Militants from the Islamic State of Iraq and Syria killed over two dozen volunteer Shiite fighters today outside the holy city of Samarra—the first such attack since Shiites began signing up against ISIS, the New York Times reports. The volunteers, aiming to reinforce Iraqi defenses in Samarra, were traveling in refrigerator trucks when a roadside bomb went off and Sunni insurgents opened fire. The insurgents have threatened to level a Shiite shrine in Samarra; an attack on the shrine 8 years ago triggered sectarian fighting across the country. In other news:
- The White House is shipping about 275 military personnel to defend the US embassy in Baghdad, CNN reports.
- The Obama administration is publicly flirting with the idea of teaming up with Iran to counter the Sunni insurgency. John Kerry said he was "open to discussions" with Iran and wouldn't "rule out" military cooperation, the Wall Street Journal reports (but a Pentagon official denied any such cooperation was in the works).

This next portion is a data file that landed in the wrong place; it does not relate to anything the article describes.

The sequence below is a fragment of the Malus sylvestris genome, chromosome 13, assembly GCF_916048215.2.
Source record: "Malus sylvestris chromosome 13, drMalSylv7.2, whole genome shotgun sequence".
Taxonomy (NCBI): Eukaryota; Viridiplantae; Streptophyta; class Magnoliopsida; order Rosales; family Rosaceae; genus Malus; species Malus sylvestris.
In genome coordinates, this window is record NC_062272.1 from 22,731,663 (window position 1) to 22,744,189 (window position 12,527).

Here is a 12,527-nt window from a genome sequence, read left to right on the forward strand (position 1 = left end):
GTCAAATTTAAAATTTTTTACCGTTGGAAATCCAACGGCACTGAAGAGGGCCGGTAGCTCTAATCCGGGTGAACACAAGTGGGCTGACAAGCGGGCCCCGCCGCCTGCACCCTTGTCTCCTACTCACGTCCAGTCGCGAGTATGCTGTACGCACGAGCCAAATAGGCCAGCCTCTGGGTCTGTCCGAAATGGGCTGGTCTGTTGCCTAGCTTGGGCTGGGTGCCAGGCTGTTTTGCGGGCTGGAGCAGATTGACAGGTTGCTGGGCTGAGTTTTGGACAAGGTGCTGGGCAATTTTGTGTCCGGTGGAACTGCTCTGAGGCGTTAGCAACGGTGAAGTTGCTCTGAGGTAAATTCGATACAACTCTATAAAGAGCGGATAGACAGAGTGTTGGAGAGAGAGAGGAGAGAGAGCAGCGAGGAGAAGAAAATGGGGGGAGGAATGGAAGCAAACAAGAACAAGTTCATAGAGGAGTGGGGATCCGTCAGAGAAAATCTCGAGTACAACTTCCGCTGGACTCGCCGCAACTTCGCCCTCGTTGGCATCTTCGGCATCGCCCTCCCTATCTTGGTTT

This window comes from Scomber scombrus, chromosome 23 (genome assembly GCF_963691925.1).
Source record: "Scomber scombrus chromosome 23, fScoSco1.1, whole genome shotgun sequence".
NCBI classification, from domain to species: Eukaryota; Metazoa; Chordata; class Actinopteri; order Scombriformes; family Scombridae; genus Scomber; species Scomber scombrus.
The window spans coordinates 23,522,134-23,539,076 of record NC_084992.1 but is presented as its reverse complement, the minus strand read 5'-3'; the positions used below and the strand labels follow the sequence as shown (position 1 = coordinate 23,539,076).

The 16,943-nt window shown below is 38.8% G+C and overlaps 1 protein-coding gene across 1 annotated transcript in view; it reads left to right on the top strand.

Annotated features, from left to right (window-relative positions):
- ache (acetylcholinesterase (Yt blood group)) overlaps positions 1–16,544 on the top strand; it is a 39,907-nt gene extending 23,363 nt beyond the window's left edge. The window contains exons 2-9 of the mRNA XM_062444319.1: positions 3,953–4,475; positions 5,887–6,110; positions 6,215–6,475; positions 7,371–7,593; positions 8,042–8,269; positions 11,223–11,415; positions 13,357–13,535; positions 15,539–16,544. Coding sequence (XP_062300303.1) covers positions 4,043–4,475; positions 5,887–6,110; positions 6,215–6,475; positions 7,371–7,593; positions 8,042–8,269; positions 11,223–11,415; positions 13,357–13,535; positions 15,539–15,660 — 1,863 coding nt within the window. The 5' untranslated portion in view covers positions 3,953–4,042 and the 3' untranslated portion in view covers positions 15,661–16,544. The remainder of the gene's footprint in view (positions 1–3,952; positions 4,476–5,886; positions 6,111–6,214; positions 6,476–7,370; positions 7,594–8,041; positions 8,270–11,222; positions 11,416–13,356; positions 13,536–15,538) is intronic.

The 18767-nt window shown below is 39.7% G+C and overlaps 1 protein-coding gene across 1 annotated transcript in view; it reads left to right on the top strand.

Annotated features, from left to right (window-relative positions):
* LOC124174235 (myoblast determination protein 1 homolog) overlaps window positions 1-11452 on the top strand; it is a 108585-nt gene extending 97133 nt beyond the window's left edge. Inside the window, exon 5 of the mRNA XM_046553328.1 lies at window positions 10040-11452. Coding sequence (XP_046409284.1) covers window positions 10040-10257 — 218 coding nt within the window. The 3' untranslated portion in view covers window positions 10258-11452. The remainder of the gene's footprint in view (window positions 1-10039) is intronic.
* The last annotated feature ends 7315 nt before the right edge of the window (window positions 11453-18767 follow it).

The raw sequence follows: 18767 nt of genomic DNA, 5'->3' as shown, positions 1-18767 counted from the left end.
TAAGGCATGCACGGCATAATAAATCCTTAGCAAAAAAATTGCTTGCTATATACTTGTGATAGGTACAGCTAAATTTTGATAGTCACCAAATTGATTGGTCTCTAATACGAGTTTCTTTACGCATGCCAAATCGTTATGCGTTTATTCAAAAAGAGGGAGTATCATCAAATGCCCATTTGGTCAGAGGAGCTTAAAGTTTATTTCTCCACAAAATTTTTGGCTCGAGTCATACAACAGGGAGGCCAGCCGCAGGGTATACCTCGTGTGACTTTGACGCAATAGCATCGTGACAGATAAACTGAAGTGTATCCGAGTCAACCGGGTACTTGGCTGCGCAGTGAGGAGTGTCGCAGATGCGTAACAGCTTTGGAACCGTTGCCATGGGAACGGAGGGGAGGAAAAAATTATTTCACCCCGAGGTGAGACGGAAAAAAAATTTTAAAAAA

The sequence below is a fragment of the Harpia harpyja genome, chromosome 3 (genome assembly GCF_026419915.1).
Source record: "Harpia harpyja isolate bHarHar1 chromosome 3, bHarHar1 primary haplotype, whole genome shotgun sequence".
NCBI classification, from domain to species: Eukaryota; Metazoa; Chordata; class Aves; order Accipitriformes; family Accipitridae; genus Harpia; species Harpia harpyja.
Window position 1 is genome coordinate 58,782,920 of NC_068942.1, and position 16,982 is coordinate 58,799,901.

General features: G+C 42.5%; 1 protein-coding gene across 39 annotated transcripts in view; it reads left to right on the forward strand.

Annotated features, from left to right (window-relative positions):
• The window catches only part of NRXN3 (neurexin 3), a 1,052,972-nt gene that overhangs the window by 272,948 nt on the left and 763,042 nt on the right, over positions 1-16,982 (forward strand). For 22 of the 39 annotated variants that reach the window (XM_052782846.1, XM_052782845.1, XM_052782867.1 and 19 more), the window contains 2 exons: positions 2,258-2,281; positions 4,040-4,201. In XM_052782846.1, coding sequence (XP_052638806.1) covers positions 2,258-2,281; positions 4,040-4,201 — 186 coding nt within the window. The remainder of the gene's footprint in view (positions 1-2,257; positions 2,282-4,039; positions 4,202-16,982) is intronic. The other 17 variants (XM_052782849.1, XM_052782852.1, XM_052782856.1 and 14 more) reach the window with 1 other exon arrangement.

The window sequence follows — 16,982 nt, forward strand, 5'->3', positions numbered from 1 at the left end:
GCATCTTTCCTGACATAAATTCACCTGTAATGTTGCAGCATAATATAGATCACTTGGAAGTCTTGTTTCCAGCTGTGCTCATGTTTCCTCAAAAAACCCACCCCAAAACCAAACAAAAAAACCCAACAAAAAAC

- Iran has reportedly sent its renowned military leader, Gen. Qassim Suleimani, to Iraq along with 500 to 2,000 troops.
- For his part, President Obama said Nouri al-Maliki's government must mend fences with Sunnis as a prerequisite to US military aid.
For more, read about the insurgents' latest military advances and reported massacres.